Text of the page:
(NBC News) Complicating the Syrian crisis as Russian President Vladimir Putin Thursday unleashed a harsh attack on America.
In a New York Times op-ed piece, Putin warned against what he called alarming U.S. military intervention.
But President Obama is still counting on Putin to make U.S. military action in Syria U.N. necessary.
Obama aides say what matters most is not what Putin says about America.
It's what he does about Syrian chemical weapons.
In Geneva, Switzerland, Secretary of State Kerry began negotiations with Russian Foreign Minister Lavrov, demanding quick action and proof that Syria gives up chemical weapons or else.
"There ought to be consequences, if it doesn't take place," said Secretary Kerry.
In Syria, rebel forces are finally getting the weapons President Obama promised in July.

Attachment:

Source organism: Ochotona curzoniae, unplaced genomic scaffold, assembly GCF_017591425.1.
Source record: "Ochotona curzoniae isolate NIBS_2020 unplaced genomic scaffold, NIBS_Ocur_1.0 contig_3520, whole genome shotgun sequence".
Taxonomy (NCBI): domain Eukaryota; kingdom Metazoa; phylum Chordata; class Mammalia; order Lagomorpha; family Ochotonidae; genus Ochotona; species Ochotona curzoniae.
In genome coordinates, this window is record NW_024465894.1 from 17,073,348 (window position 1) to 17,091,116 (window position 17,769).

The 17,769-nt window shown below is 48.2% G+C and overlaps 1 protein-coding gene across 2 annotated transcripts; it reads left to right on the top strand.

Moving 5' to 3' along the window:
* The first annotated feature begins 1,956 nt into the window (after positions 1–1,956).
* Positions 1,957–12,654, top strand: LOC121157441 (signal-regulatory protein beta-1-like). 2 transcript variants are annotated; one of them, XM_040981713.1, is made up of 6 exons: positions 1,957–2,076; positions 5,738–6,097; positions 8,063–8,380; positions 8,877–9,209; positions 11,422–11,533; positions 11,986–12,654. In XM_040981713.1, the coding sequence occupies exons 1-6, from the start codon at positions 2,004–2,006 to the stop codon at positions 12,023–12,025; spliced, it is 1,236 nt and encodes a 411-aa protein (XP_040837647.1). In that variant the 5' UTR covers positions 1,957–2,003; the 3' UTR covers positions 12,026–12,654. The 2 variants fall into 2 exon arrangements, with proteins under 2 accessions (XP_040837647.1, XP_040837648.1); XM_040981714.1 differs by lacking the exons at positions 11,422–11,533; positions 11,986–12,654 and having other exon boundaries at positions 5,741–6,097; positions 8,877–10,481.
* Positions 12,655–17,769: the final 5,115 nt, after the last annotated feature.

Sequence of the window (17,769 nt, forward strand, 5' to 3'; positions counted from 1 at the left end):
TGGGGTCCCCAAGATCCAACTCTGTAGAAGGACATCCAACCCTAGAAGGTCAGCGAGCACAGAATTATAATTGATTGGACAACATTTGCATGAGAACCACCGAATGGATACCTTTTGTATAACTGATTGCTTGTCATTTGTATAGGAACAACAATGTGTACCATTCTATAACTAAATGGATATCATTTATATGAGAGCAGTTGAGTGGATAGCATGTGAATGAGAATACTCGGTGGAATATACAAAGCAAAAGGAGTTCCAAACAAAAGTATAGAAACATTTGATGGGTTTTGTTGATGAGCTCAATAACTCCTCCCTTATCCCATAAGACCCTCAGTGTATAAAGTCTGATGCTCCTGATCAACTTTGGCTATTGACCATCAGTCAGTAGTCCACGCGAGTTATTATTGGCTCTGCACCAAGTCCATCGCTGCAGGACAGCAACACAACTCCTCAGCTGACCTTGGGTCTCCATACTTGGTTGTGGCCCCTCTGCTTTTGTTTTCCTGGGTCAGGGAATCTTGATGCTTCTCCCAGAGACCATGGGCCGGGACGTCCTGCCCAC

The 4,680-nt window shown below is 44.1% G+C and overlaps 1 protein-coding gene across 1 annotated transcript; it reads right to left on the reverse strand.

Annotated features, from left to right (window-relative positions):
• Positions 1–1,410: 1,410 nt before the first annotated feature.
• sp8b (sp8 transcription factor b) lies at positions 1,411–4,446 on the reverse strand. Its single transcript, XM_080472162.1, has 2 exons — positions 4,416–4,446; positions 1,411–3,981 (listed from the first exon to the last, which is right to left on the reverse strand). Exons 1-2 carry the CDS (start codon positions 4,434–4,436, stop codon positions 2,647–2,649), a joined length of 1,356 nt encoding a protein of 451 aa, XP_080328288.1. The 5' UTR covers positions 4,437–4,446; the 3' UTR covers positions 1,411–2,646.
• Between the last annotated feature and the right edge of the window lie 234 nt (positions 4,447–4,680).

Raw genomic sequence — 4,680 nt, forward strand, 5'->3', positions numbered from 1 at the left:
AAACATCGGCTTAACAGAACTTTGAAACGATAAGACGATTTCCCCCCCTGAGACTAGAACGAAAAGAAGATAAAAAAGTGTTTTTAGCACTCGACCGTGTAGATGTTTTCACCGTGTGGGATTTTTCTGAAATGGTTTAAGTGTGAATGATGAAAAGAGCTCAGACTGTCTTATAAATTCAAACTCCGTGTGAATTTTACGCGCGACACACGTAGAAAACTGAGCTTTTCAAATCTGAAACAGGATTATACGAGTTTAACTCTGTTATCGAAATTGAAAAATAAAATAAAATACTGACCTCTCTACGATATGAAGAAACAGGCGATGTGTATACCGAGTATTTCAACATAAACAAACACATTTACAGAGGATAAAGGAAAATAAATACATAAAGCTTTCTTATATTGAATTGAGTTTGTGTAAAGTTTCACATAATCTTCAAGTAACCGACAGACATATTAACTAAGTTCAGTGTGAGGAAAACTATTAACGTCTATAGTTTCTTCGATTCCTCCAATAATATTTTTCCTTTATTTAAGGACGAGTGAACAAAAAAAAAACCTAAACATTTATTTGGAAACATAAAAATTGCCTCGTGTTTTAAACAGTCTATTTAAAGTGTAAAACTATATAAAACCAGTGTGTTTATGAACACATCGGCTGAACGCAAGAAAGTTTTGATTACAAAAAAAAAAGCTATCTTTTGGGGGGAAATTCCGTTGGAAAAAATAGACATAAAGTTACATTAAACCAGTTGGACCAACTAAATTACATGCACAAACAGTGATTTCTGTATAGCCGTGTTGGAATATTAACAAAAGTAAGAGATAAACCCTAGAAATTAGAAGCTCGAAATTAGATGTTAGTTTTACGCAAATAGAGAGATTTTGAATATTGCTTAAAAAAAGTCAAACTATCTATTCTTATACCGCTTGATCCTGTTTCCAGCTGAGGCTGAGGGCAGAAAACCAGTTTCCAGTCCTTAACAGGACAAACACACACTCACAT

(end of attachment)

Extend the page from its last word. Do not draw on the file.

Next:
But Syrian Dictator Assad said if those deliveries don't stop, and if the U.S. keeps threatening airstrikes he will not turn over chemical weapons.
Meanwhile, jolting Washington is that New York Times op-ed by Vladimir Putin who slammed the United States.
In his writing, Putin said millions see America not as a model of democracy but as relying solely on brute force.
He went on to slam President Obama for saying the U.S. has a duty to intervene in Syria.
On Capitol Hill, there was outrage from lawmakers.
"I was insulted," said House Speaker John Boehner.
"Incredibly unbelievable," said Senator Robert Menendez of New Jersey.
Predictable said others who say Putin saw weakness, in President Obama threats of force but failing to sell that to lawmakers or the American public.
I think he has great difficulty in communicating to our citizens but also to the world, said Tennessee Senator Bob Corker.
And for now the President has handed off Syria to Secretary Kerry and his team, hoping for a diplomatic solution to a volatile and hostile situation.
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